BreweryMap: What do you get when you combine geeky algorithmic mapping with craft breweries? This awesome app! You can search by location or plan a trip. In fact, Wired.com recently called BreweryMap a “great beer trip planner.” Enter your starting address and your destination, and find all of the craft breweries along your route!

TapHunter: While TapHunter shares some similarities with BreweryMap, this app specifically focuses on local watering holes and—you guessed it—their taps. TapHunter sends alerts when your favorite beer goes on tap. Founded in San Diego in 2009, TapHunter allows users to search for beers by location, brewery or name. With this app, you can learn about the latest trends, check the current lineup of brews at a specific bar, and help update tap lists—earning points and winning prizes along the way. As with Untappd, TapHunter allows users to share findings through social media. You can also use the app to discover great local bars, restaurants, tasting rooms and now bottle shops. This is a must-use app for bar owners: This app can keep menus up-to-date and let fans know about any changes!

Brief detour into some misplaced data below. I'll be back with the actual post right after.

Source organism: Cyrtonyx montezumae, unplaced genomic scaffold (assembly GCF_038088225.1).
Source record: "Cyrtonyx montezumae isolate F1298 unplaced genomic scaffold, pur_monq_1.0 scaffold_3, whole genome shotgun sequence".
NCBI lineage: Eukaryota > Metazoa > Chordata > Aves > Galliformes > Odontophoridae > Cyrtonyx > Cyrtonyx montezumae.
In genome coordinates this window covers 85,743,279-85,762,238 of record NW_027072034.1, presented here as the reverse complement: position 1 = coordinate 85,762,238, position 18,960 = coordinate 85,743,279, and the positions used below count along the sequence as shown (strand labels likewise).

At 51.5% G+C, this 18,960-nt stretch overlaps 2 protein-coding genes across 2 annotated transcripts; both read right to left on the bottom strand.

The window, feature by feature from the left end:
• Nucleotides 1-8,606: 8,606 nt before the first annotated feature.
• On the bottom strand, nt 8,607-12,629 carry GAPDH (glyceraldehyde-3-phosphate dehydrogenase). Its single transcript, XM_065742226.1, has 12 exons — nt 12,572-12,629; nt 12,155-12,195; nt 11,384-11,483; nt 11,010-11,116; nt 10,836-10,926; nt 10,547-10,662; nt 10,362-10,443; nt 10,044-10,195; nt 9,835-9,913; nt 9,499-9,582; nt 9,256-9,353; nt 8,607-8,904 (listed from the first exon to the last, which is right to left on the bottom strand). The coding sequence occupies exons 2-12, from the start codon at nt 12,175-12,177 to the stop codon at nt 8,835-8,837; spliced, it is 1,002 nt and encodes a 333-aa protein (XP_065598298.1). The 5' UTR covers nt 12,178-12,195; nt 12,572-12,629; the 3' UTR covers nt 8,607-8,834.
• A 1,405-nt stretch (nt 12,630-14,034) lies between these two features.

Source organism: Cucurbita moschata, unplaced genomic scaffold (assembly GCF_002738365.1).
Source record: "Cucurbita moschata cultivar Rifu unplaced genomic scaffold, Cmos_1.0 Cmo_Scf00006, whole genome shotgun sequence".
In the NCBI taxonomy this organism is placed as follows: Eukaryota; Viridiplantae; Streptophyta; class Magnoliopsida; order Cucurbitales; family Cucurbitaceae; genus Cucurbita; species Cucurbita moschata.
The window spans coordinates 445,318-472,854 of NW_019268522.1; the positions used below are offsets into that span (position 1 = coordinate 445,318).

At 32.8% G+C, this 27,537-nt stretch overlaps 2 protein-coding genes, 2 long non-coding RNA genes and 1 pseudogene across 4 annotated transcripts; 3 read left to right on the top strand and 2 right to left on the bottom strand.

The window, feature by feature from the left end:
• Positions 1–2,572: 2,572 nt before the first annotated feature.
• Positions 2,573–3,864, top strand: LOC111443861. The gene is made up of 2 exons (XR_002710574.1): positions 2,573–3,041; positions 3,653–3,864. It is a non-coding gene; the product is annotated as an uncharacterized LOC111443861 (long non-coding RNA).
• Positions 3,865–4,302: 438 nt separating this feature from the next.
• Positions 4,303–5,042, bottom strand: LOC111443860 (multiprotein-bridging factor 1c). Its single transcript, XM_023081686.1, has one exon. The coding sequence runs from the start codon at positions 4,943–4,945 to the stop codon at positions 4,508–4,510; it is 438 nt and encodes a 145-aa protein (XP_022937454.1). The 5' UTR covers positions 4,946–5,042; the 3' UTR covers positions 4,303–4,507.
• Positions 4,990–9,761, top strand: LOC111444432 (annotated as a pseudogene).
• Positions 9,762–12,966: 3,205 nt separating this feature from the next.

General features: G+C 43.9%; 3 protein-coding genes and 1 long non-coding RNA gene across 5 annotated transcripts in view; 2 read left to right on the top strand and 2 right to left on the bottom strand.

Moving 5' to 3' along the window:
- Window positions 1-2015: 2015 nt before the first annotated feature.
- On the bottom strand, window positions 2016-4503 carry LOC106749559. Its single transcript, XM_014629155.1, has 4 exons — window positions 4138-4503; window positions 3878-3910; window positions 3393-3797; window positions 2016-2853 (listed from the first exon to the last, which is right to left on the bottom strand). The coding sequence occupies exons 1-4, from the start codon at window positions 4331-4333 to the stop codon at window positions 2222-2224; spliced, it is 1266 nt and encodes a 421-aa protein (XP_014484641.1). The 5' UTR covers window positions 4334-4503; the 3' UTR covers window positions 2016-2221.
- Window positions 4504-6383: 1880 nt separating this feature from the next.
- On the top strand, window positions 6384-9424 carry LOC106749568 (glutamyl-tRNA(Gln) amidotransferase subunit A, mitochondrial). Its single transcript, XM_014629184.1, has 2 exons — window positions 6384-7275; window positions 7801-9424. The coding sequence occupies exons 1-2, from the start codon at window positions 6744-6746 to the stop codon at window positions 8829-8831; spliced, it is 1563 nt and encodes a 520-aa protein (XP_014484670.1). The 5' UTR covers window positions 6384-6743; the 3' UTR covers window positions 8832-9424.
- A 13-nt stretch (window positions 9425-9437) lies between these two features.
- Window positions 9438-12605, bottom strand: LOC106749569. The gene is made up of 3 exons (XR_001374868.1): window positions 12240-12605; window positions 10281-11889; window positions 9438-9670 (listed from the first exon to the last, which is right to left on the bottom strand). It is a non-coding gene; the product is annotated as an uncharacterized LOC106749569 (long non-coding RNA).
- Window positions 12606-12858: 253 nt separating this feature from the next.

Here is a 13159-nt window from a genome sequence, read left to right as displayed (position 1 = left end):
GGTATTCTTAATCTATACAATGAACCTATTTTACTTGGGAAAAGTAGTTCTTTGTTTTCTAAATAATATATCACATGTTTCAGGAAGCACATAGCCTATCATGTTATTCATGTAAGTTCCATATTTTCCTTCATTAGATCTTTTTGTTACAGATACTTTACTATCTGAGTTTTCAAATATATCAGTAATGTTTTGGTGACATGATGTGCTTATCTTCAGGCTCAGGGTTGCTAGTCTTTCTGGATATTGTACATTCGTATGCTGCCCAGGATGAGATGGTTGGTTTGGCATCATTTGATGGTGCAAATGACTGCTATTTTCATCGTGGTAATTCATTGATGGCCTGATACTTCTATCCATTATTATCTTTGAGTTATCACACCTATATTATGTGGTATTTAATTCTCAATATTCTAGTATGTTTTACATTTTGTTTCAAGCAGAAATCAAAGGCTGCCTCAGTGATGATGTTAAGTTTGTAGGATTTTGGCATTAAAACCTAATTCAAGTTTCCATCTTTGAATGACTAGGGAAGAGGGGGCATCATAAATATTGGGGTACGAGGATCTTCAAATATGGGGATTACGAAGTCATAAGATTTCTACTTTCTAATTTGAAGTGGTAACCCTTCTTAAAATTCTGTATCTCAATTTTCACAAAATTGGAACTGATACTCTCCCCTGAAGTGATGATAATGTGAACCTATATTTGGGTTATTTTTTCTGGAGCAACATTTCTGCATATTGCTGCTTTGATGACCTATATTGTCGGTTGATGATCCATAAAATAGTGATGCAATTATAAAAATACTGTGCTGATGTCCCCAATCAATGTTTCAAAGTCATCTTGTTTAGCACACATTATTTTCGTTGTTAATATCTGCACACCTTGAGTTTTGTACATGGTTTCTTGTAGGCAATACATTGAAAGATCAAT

iBrewMaster 2: Considering getting into brewing? Well, this is widely regarded as the premier brewing application. iBrewMaster 2 allows you to manage the entire brewing process, as well as add, edit and manage your own recipes. The app comes complete with pre-loaded recipes—and you can even purchase up to 280 more. When you start the brewing process, the app will tell you the estimated original and final gravities, alcohol content, IBUs, color and calories. The app is unique in that it makes a distinction between recipes and batches: A brewer can brew recipes more than once, but batches are often not the same. Here, for example, you can enter a base recipe for an imperial stout and then keep a list of the batches you’ve brewed with that recipe. One of the goals of good beer-making is to be able to brew a delicious batch of beer, the same way, every time. This feature helps with that. As they cleverly say, technology never tasted so good.